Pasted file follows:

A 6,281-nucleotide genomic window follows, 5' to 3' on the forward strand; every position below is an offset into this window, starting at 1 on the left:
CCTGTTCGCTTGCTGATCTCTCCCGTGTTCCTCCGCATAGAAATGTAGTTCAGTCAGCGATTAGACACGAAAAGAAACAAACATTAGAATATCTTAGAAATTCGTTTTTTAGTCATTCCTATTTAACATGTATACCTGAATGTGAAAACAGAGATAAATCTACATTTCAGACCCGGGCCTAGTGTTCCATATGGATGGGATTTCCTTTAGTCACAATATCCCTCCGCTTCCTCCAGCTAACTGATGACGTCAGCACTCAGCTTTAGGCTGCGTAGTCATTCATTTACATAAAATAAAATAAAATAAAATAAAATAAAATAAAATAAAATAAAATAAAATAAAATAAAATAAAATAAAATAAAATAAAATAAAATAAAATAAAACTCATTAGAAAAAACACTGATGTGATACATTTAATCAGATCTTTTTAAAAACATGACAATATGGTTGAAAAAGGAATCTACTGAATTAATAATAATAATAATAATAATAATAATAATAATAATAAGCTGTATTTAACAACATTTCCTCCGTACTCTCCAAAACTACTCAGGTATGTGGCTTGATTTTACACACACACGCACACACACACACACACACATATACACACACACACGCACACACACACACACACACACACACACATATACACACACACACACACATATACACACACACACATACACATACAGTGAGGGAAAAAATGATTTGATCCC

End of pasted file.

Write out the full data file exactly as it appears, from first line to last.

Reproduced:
A 6,281-nucleotide genomic window follows, 5' to 3' on the forward strand; every position below is an offset into this window, starting at 1 on the left:
CCTGTTCGCTTGCTGATCTCTCCCGTGTTCCTCCGCATAGAAATGTAGTTCAGTCAGCGATTAGACACGAAAAGAAACAAACATTAGAATATCTTAGAAATTCGTTTTTTAGTCATTCCTATTTAACATGTATACCTGAATGTGAAAACAGAGATAAATCTACATTTCAGACCCGGGCCTAGTGTTCCATATGGATGGGATTTCCTTTAGTCACAATATCCCTCCGCTTCCTCCAGCTAACTGATGACGTCAGCACTCAGCTTTAGGCTGCGTAGTCATTCATTTACATAAAATAAAATAAAATAAAATAAAATAAAATAAAATAAAATAAAATAAAATAAAATAAAATAAAATAAAATAAAATAAAATAAAATAAAATAAAACTCATTAGAAAAAACACTGATGTGATACATTTAATCAGATCTTTTTAAAAACATGACAATATGGTTGAAAAAGGAATCTACTGAATTAATAATAATAATAATAATAATAATAATAATAATAATAAGCTGTATTTAACAACATTTCCTCCGTACTCTCCAAAACTACTCAGGTATGTGGCTTGATTTTACACACACACGCACACACACACACACACACATATACACACACACACGCACACACACACACACACACACACACACATATACACACACACACACACATATACACACACACACATACACATACAGTGAGGGAAAAAATGATTTGATCCC